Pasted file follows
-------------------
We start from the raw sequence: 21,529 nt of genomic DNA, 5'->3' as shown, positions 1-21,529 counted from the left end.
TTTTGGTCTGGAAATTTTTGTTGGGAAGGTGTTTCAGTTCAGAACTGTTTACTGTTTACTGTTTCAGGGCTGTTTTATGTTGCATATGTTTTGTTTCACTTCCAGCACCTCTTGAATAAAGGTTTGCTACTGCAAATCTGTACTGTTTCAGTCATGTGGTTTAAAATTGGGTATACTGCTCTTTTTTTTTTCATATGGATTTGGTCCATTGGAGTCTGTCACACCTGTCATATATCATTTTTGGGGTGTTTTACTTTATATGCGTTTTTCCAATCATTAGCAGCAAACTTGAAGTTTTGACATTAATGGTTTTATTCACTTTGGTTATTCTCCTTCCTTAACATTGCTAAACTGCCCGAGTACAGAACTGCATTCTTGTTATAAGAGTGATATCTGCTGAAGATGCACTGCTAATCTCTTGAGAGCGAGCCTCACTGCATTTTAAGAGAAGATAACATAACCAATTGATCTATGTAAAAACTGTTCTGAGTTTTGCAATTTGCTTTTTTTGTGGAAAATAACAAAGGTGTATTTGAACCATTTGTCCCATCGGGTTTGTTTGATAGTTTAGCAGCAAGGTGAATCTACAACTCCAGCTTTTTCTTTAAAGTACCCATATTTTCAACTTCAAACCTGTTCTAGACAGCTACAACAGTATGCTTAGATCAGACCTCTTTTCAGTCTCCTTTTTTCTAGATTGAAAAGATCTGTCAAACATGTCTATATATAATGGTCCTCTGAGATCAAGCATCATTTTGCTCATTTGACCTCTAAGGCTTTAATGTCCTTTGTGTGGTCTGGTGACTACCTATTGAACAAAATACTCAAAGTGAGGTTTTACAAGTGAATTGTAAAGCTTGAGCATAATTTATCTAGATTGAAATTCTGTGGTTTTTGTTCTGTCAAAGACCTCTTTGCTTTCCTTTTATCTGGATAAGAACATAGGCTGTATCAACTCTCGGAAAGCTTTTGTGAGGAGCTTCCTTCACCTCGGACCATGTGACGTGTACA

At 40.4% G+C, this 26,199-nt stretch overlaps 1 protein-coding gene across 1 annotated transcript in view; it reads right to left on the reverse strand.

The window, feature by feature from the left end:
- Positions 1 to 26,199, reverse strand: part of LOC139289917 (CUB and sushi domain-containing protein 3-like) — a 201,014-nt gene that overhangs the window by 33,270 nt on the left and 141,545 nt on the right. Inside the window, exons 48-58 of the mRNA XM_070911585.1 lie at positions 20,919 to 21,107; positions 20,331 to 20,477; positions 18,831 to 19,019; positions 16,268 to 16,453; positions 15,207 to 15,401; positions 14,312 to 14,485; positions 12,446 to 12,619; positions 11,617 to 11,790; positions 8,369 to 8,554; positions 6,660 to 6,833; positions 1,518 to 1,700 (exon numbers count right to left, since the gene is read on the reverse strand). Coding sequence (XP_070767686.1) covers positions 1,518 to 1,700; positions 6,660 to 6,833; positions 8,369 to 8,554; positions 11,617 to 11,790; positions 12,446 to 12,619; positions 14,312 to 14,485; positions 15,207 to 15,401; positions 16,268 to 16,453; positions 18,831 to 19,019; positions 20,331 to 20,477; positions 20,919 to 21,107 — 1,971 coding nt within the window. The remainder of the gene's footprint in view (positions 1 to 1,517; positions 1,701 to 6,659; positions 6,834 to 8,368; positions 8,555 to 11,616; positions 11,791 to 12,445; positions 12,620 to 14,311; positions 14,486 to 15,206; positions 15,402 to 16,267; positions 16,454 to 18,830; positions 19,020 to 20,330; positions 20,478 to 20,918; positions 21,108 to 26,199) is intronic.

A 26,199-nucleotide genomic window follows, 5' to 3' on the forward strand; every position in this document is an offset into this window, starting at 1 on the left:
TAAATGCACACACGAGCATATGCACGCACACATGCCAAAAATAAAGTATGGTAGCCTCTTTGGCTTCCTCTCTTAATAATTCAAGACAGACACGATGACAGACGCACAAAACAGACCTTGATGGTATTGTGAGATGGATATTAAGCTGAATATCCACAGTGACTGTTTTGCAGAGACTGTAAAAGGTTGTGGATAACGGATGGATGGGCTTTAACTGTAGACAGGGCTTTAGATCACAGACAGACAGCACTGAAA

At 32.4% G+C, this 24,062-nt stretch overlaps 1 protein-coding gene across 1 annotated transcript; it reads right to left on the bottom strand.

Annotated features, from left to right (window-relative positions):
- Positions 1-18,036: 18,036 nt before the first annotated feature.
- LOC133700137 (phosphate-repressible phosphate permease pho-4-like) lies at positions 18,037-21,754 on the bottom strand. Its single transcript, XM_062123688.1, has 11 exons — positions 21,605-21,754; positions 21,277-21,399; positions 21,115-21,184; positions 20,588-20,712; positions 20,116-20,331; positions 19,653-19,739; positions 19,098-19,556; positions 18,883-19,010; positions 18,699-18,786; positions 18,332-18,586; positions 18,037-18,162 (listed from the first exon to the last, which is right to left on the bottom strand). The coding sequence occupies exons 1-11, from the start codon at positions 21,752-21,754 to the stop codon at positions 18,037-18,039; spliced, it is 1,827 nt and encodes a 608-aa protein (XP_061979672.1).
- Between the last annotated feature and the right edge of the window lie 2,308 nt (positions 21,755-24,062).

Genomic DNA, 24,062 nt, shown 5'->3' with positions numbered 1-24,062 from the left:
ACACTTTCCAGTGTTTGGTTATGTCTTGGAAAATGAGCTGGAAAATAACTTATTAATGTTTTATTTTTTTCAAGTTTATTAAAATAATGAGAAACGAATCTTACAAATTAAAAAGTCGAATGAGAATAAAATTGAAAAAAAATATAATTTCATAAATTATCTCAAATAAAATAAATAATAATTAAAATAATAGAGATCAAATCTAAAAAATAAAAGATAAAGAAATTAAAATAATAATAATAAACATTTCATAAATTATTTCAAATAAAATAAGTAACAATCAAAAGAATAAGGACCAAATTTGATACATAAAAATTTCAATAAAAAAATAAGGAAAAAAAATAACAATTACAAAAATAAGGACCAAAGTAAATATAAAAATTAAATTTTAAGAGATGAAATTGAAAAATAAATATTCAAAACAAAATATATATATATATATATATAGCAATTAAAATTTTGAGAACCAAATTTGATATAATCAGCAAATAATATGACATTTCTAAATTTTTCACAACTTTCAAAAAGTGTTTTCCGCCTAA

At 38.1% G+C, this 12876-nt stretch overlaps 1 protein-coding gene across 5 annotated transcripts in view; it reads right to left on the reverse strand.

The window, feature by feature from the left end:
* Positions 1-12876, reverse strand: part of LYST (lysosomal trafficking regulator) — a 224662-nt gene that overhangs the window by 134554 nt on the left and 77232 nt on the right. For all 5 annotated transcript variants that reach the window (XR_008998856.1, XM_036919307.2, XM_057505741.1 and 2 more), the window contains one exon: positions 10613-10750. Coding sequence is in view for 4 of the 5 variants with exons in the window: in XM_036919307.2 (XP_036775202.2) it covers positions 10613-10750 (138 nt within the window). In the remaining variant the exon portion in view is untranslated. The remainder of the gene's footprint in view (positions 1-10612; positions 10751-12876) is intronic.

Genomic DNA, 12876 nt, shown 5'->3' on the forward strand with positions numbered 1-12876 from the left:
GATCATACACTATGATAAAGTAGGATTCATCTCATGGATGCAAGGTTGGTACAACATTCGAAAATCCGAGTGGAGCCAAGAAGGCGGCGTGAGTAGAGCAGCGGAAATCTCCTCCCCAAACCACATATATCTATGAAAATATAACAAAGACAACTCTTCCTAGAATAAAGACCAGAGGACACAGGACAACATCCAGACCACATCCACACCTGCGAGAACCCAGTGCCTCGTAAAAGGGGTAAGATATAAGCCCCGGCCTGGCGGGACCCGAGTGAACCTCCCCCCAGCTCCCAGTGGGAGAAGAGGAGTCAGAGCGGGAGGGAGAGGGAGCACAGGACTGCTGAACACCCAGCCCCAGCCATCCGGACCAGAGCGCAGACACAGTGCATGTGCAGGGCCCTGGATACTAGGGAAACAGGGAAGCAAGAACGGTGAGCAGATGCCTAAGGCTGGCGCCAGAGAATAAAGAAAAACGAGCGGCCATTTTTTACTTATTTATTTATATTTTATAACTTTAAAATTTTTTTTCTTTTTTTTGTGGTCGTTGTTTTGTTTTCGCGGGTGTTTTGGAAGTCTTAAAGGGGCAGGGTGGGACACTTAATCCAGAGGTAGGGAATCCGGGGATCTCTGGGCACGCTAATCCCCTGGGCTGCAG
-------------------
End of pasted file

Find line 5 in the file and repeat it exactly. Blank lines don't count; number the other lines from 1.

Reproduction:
- Positions 1 to 26,199, reverse strand: part of LOC139289917 (CUB and sushi domain-containing protein 3-like) — a 201,014-nt gene that overhangs the window by 33,270 nt on the left and 141,545 nt on the right. Inside the window, exons 48-58 of the mRNA XM_070911585.1 lie at positions 20,919 to 21,107; positions 20,331 to 20,477; positions 18,831 to 19,019; positions 16,268 to 16,453; positions 15,207 to 15,401; positions 14,312 to 14,485; positions 12,446 to 12,619; positions 11,617 to 11,790; positions 8,369 to 8,554; positions 6,660 to 6,833; positions 1,518 to 1,700 (exon numbers count right to left, since the gene is read on the reverse strand). Coding sequence (XP_070767686.1) covers positions 1,518 to 1,700; positions 6,660 to 6,833; positions 8,369 to 8,554; positions 11,617 to 11,790; positions 12,446 to 12,619; positions 14,312 to 14,485; positions 15,207 to 15,401; positions 16,268 to 16,453; positions 18,831 to 19,019; positions 20,331 to 20,477; positions 20,919 to 21,107 — 1,971 coding nt within the window. The remainder of the gene's footprint in view (positions 1 to 1,517; positions 1,701 to 6,659; positions 6,834 to 8,368; positions 8,555 to 11,616; positions 11,791 to 12,445; positions 12,620 to 14,311; positions 14,486 to 15,206; positions 15,402 to 16,267; positions 16,454 to 18,830; positions 19,020 to 20,330; positions 20,478 to 20,918; positions 21,108 to 26,199) is intronic.